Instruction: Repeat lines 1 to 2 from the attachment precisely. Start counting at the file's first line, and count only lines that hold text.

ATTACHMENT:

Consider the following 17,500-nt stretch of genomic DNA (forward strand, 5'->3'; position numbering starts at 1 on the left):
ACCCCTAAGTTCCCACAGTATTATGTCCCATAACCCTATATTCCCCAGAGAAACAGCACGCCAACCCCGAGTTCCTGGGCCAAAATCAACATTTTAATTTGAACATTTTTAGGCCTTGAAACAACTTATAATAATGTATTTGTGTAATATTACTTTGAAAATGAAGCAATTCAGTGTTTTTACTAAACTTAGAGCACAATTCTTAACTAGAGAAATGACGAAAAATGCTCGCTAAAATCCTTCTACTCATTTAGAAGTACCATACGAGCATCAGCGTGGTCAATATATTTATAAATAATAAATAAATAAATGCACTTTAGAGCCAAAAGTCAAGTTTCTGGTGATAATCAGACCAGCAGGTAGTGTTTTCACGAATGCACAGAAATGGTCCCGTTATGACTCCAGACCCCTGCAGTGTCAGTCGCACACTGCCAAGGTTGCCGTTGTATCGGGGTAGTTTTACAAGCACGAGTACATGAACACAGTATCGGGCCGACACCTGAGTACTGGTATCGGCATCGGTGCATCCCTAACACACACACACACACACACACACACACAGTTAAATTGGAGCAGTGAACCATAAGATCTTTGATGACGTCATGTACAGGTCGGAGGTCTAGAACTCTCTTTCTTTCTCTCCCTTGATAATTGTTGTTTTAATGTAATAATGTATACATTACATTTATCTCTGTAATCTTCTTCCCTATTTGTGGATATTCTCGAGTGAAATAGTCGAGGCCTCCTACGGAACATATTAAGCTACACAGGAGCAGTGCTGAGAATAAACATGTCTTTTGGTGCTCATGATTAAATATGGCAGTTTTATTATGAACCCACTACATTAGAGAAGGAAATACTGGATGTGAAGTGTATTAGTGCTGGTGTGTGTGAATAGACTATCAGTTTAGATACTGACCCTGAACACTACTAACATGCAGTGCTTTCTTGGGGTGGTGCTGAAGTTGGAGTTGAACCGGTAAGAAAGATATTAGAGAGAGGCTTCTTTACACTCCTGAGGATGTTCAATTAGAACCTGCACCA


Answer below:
Consider the following 17,500-nt stretch of genomic DNA (forward strand, 5'->3'; position numbering starts at 1 on the left):
ACCCCTAAGTTCCCACAGTATTATGTCCCATAACCCTATATTCCCCAGAGAAACAGCACGCCAACCCCGAGTTCCTGGGCCAAAATCAACATTTTAATTTGAACATTTTTAGGCCTTGAAACAACTTATAATAATGTATTTGTGTAATATTACTTTGAAAATGAAGCAATTCAGTGTTTTTACTAAACTTAGAGCACAATTCTTAACTAGAGAAATGACGAAAAATGCTCGCTAAAATCCTTCTACTCATTTAGAAGTACCATACGAGCATCAGCGTGGTCAATATATTTATAAATAATAAATAAATAAATGCACTTTAGAGCCAAAAGTCAAGTTTCTGGTGATAATCAGACCAGCAGGTAGTGTTTTCACGAATGCACAGAAATGGTCCCGTTATGACTCCAGACCCCTGCAGTGTCAGTCGCACACTGCCAAGGTTGCCGTTGTATCGGGGTAGTTTTACAAGCACGAGTACATGAACACAGTATCGGGCCGACACCTGAGTACTGGTATCGGCATCGGTGCATCCCTAACACACACACACACACACACACACACACAGTTAAATTGGAGCAGTGAACCATAAGATCTTTGATGACGTCATGTACAGGTCGGAGGTCTAGAACTCTCTTTCTTTCTCTCCCTTGATAATTGTTGTTTTAATGTAATAATGTATACATTACATTTATCTCTGTAATCTTCTTCCCTATTTGTGGATATTCTCGAGTGAAATAGTCGAGGCCTCCTACGGAACATATTAAGCTACACAGGAGCAGTGCTGAGAATAAACATGTCTTTTGGTGCTCATGATTAAATATGGCAGTTTTATTATGAACCCACTACATTAGAGAAGGAAATACTGGATGTGAAGTGTATTAGTGCTGGTGTGTGTGAATAGACTATCAGTTTAGATACTGACCCTGAACACTACTAACATGCAGTGCTTTCTTGGGGTGGTGCTGAAGTTGGAGTTGAACCGGTAAGAAAGATATTAGAGAGAGGCTTCTTTACACTCCTGAGGATGTTCAATTAGAACCTGCACCA